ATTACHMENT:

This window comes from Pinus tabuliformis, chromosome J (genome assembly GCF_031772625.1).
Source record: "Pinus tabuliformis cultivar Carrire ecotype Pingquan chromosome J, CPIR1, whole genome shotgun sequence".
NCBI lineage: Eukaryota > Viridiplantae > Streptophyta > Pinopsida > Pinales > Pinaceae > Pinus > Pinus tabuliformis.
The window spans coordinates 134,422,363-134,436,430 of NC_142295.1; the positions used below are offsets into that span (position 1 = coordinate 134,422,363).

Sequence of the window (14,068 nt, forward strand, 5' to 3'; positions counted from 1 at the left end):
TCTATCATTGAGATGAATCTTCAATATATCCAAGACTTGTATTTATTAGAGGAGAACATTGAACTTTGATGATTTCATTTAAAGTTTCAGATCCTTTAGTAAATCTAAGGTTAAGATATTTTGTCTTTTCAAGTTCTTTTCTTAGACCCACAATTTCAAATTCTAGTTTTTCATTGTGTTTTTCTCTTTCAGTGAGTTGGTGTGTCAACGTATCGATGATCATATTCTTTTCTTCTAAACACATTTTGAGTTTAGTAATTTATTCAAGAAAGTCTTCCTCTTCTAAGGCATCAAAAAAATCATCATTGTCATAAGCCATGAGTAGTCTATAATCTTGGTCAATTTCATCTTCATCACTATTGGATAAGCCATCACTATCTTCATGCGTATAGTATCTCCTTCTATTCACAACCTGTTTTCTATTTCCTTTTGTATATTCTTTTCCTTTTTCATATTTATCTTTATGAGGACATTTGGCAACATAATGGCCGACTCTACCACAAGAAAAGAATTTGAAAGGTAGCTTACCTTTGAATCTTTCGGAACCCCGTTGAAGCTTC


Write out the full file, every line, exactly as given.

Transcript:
This window comes from Pinus tabuliformis, chromosome J (genome assembly GCF_031772625.1).
Source record: "Pinus tabuliformis cultivar Carrire ecotype Pingquan chromosome J, CPIR1, whole genome shotgun sequence".
NCBI lineage: Eukaryota > Viridiplantae > Streptophyta > Pinopsida > Pinales > Pinaceae > Pinus > Pinus tabuliformis.
The window spans coordinates 134,422,363-134,436,430 of NC_142295.1; the positions used below are offsets into that span (position 1 = coordinate 134,422,363).

Sequence of the window (14,068 nt, forward strand, 5' to 3'; positions counted from 1 at the left end):
TCTATCATTGAGATGAATCTTCAATATATCCAAGACTTGTATTTATTAGAGGAGAACATTGAACTTTGATGATTTCATTTAAAGTTTCAGATCCTTTAGTAAATCTAAGGTTAAGATATTTTGTCTTTTCAAGTTCTTTTCTTAGACCCACAATTTCAAATTCTAGTTTTTCATTGTGTTTTTCTCTTTCAGTGAGTTGGTGTGTCAACGTATCGATGATCATATTCTTTTCTTCTAAACACATTTTGAGTTTAGTAATTTATTCAAGAAAGTCTTCCTCTTCTAAGGCATCAAAAAAATCATCATTGTCATAAGCCATGAGTAGTCTATAATCTTGGTCAATTTCATCTTCATCACTATTGGATAAGCCATCACTATCTTCATGCGTATAGTATCTCCTTCTATTCACAACCTGTTTTCTATTTCCTTTTGTATATTCTTTTCCTTTTTCATATTTATCTTTATGAGGACATTTGGCAACATAATGGCCGACTCTACCACAAGAAAAGAATTTGAAAGGTAGCTTACCTTTGAATCTTTCGGAACCCCGTTGAAGCTTC